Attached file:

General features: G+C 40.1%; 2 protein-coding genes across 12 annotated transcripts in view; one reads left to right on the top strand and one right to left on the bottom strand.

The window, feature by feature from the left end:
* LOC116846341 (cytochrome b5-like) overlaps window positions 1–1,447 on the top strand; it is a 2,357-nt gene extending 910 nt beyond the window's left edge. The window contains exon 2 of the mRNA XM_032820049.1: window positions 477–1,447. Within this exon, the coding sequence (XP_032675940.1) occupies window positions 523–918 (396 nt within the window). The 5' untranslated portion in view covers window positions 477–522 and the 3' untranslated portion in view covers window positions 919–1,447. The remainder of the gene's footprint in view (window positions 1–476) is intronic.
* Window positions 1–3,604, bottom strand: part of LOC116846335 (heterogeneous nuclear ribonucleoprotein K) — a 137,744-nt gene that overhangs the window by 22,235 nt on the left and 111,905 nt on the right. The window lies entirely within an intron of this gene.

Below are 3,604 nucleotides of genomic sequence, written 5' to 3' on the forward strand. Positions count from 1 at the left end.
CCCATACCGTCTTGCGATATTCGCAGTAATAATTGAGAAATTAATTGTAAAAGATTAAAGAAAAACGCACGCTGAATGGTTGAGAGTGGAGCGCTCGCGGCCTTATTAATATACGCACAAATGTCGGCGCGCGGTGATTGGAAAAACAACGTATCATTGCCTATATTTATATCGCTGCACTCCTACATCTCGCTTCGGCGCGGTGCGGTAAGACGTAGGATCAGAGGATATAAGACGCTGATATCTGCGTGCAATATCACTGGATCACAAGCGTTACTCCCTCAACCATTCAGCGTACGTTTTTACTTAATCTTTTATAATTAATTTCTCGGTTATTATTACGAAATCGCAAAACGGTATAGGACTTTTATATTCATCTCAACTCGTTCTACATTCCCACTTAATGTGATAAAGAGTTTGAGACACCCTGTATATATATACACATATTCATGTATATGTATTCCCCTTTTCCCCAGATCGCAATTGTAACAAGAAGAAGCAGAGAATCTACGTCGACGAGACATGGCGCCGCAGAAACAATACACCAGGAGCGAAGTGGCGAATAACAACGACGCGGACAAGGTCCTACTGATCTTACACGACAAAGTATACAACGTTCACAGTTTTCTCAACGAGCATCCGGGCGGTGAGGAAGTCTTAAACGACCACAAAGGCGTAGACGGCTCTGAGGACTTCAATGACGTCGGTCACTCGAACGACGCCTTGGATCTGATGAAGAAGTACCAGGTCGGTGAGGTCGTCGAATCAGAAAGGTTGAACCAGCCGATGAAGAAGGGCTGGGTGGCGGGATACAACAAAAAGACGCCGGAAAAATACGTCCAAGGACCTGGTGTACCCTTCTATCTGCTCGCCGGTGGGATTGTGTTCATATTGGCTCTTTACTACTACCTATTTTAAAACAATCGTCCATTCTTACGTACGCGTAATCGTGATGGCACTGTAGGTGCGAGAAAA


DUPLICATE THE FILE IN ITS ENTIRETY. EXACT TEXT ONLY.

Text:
General features: G+C 40.1%; 2 protein-coding genes across 12 annotated transcripts in view; one reads left to right on the top strand and one right to left on the bottom strand.

The window, feature by feature from the left end:
* LOC116846341 (cytochrome b5-like) overlaps window positions 1–1,447 on the top strand; it is a 2,357-nt gene extending 910 nt beyond the window's left edge. The window contains exon 2 of the mRNA XM_032820049.1: window positions 477–1,447. Within this exon, the coding sequence (XP_032675940.1) occupies window positions 523–918 (396 nt within the window). The 5' untranslated portion in view covers window positions 477–522 and the 3' untranslated portion in view covers window positions 919–1,447. The remainder of the gene's footprint in view (window positions 1–476) is intronic.
* Window positions 1–3,604, bottom strand: part of LOC116846335 (heterogeneous nuclear ribonucleoprotein K) — a 137,744-nt gene that overhangs the window by 22,235 nt on the left and 111,905 nt on the right. The window lies entirely within an intron of this gene.

Below are 3,604 nucleotides of genomic sequence, written 5' to 3' on the forward strand. Positions count from 1 at the left end.
CCCATACCGTCTTGCGATATTCGCAGTAATAATTGAGAAATTAATTGTAAAAGATTAAAGAAAAACGCACGCTGAATGGTTGAGAGTGGAGCGCTCGCGGCCTTATTAATATACGCACAAATGTCGGCGCGCGGTGATTGGAAAAACAACGTATCATTGCCTATATTTATATCGCTGCACTCCTACATCTCGCTTCGGCGCGGTGCGGTAAGACGTAGGATCAGAGGATATAAGACGCTGATATCTGCGTGCAATATCACTGGATCACAAGCGTTACTCCCTCAACCATTCAGCGTACGTTTTTACTTAATCTTTTATAATTAATTTCTCGGTTATTATTACGAAATCGCAAAACGGTATAGGACTTTTATATTCATCTCAACTCGTTCTACATTCCCACTTAATGTGATAAAGAGTTTGAGACACCCTGTATATATATACACATATTCATGTATATGTATTCCCCTTTTCCCCAGATCGCAATTGTAACAAGAAGAAGCAGAGAATCTACGTCGACGAGACATGGCGCCGCAGAAACAATACACCAGGAGCGAAGTGGCGAATAACAACGACGCGGACAAGGTCCTACTGATCTTACACGACAAAGTATACAACGTTCACAGTTTTCTCAACGAGCATCCGGGCGGTGAGGAAGTCTTAAACGACCACAAAGGCGTAGACGGCTCTGAGGACTTCAATGACGTCGGTCACTCGAACGACGCCTTGGATCTGATGAAGAAGTACCAGGTCGGTGAGGTCGTCGAATCAGAAAGGTTGAACCAGCCGATGAAGAAGGGCTGGGTGGCGGGATACAACAAAAAGACGCCGGAAAAATACGTCCAAGGACCTGGTGTACCCTTCTATCTGCTCGCCGGTGGGATTGTGTTCATATTGGCTCTTTACTACTACCTATTTTAAAACAATCGTCCATTCTTACGTACGCGTAATCGTGATGGCACTGTAGGTGCGAGAAAA